Wednesday, October 27, 2010
Thursday, October 21, 2010
In our upstairs bathroom, I thought I trapped two wasps. I didn’t stick around long enough to investigate--just shut the door and reported the sighting to hubby. Turns out, they weren’t wasps at all but stinkbugs.
“This is new,” I thought.
We have been getting accustomed to seasonal ladybug guests, sometimes covering the back of the house almost completely. But stinkbugs? They’re not even cute. Or ladylike.
After a bit of research, I learned stinkbugs are a relatively new problem around here. They love to suck the juices from soybean crops and also wreak havoc on apple trees.
I thought the bugs might die off during the winter, but after more digging learned the stinkers lay low, such as under piles of leaves, and are very much waiting for springtime. Pesticide sprays are known to miss, because these pests are so good at hiding.
So, what should a homemaker do? Rule number one is Do Not Smash Stinkbugs. That’s how they become stinky. Some remedies have included flushing them down the toilet and sucking them up in the vacuum cleaner (throw the vacuum cleaner bag away). Rule number two is to make sure there are no openings in screens where the buggers can easily enter a home.
What do stinkbugs smell like? I’ve read they can smell like skunk or even cilantro. Their scent is dependent on the interpretation of the one smelling them.
Smells like one more inconvenience to me.
Friday, October 8, 2010
"No, Worry, No!" (Imagine a horror movie scream)
Someone's thumb slipped and the backsides of everyone's investments are bloody from all the downhill skidding. The market's up. The market's down.
Are you on the edge of your seat?
My lookie-loo nature is tempted every time I sign in to my e-mail account. The search engine constantly refreshes the Dow Jones green arrow up or red arrow down. I suspect the down arrow appears more often, but I don't know really. It's kind of like approaching a traffic light. You don't know if it will be red or green. Whichever it is, that's reality and we must accept it.
I've had it. I'm done trying to outguess the economy's next turn. All this suspense is not useful. It is not convenient. It is not joyful. It is actually hindering efficiency.
I've been hovering over the news like a new parent next to a baby monitor. Why be on worry-alert status? What a waste of time. I don't even "play" the market. There isn't a thing I can do to help the world economy.
Of course, we all can try to drum up business ourselves, make responsible purchases and hire when we are able. Maybe invent something. But that's about it.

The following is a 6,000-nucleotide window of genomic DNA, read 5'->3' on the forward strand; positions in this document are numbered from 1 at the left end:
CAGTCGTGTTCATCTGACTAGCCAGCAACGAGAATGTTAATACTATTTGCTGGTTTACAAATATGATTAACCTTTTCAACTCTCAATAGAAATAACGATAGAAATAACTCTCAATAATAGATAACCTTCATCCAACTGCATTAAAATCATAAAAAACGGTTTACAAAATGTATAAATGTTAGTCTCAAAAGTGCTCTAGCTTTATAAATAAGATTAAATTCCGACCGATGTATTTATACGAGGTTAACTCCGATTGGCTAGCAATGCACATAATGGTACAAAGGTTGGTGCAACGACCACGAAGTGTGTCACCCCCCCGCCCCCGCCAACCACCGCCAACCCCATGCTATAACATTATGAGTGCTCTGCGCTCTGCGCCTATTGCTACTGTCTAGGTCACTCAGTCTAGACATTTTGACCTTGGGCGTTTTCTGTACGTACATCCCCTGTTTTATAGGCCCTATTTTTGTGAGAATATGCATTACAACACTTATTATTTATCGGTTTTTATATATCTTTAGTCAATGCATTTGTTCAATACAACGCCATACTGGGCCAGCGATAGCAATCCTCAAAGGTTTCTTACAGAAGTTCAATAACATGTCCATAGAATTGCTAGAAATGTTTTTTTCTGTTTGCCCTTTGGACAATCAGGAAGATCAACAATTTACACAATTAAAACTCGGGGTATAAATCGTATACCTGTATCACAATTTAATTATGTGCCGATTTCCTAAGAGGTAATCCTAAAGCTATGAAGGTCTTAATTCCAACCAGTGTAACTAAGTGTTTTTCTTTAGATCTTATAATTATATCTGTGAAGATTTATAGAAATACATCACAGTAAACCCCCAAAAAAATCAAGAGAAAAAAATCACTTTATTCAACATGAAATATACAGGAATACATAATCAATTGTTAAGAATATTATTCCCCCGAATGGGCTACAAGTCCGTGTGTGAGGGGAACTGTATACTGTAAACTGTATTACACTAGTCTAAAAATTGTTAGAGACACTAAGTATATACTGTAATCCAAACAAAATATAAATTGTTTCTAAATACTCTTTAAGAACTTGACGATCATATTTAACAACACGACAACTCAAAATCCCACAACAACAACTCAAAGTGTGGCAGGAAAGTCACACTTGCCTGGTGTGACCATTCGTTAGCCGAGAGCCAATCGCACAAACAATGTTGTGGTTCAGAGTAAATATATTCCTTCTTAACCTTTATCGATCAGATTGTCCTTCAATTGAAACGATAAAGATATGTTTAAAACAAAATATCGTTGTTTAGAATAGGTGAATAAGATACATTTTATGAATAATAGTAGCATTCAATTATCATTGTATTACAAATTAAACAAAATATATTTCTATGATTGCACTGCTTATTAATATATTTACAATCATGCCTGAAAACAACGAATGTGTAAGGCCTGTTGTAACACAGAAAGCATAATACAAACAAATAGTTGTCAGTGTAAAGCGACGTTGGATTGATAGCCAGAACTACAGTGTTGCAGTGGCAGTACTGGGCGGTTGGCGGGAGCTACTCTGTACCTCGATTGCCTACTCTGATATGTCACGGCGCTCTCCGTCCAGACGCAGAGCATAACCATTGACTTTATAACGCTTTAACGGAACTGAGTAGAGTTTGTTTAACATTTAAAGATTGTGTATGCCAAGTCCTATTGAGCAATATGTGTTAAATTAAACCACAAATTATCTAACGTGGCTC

Worrying about something so far beyond our control impedes are ability to make individual progress. Yes, teeny-tiny progress. But homemade bread in the freezer is something.
I'm sure that if a catastrophe occurs, I'll find out. Waiting for it to happen is a real downer and fairly morbid.
It's time to be joyful and BUSY. If something earth-shattering does happen, it is best to be prepared. When a tornado approaches, you don't run outside to watch. You hope you've prepared well and take cover.
The watching is over. The worrying is over.
How about you?
Happy. Happy. Happy. Busy. Busy. Busy.
Graphics provided by Designed To a T. (Thank you).
Thursday, October 7, 2010
Nowadays, flag and rifle lines are called "guard" and have their own activity, winter guard, of which the band is not invited (tee hee).
These days expectations are more demanding. Lines are straighter, tosses are higher and, what's this? The guard smiles now. We used to be instructed to look intimidating, kind of mean even--being at attention and all.
Competitions are ALL DAY LONG. When I say ALL DAY LONG...I mean, the day starts at 5 a.m. and bedtime isn't until 4 a.m.
Competitions are such long affairs, the seasons change. One arrives in summer, sporting a light jacket. A sweat attack occurs in the afternoon--everyone wishes they'd worn shorts and halter tops (well, maybe not everyone).
When the sun goes down, flags and rifles are fumbled due to cold-numbed fingers. The spectators watch the awards ceremony wrapped in blankets. Some parents cause near riots at the concession stand for the warmth of a cup of hot chocolate to hold. Trash can fires are considered.
These competitions are the icing on the cake. They are the big deals which bands have been preparing for since the heat of mid-summer during band camp. Competitions are prepared for by arriving at school an hour early every morning and staying late for practices nearly every day.
To say that marching band is an extreme sport is an understatement.
Anyway...a salute to the bands (and parents) in the throes of marching season right now.
It's tough out there!